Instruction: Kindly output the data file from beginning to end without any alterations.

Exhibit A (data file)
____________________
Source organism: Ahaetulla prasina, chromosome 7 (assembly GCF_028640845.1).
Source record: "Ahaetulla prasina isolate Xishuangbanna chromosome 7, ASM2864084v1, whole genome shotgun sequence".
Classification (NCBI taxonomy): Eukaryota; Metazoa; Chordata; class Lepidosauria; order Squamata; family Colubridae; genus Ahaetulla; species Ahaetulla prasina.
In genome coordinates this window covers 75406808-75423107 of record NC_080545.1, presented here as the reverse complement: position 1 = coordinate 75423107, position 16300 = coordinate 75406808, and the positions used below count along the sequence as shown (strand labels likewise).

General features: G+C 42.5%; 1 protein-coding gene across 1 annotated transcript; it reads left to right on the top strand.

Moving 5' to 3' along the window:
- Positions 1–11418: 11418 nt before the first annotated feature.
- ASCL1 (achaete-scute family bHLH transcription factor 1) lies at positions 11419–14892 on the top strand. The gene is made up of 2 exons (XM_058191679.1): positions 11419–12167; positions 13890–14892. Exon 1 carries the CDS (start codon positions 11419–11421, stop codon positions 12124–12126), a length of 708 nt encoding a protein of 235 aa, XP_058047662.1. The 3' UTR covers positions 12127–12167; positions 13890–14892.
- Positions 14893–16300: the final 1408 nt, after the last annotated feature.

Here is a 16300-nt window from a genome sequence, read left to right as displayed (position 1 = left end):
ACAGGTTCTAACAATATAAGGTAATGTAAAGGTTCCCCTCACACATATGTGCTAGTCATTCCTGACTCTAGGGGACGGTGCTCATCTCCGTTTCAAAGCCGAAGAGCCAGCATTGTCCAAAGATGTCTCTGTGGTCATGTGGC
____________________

Source organism: Ahaetulla prasina, chromosome 7 (assembly GCF_028640845.1).
Source record: "Ahaetulla prasina isolate Xishuangbanna chromosome 7, ASM2864084v1, whole genome shotgun sequence".
Classification (NCBI taxonomy): Eukaryota; Metazoa; Chordata; class Lepidosauria; order Squamata; family Colubridae; genus Ahaetulla; species Ahaetulla prasina.
In genome coordinates this window covers 75406808-75423107 of record NC_080545.1, presented here as the reverse complement: position 1 = coordinate 75423107, position 16300 = coordinate 75406808, and the positions used below count along the sequence as shown (strand labels likewise).

General features: G+C 42.5%; 1 protein-coding gene across 1 annotated transcript; it reads left to right on the top strand.

Moving 5' to 3' along the window:
- Positions 1–11418: 11418 nt before the first annotated feature.
- ASCL1 (achaete-scute family bHLH transcription factor 1) lies at positions 11419–14892 on the top strand. The gene is made up of 2 exons (XM_058191679.1): positions 11419–12167; positions 13890–14892. Exon 1 carries the CDS (start codon positions 11419–11421, stop codon positions 12124–12126), a length of 708 nt encoding a protein of 235 aa, XP_058047662.1. The 3' UTR covers positions 12127–12167; positions 13890–14892.
- Positions 14893–16300: the final 1408 nt, after the last annotated feature.

Here is a 16300-nt window from a genome sequence, read left to right as displayed (position 1 = left end):
ACAGGTTCTAACAATATAAGGTAATGTAAAGGTTCCCCTCACACATATGTGCTAGTCATTCCTGACTCTAGGGGACGGTGCTCATCTCCGTTTCAAAGCCGAAGAGCCAGCATTGTCCAAAGATGTCTCTGTGGTCATGTGGC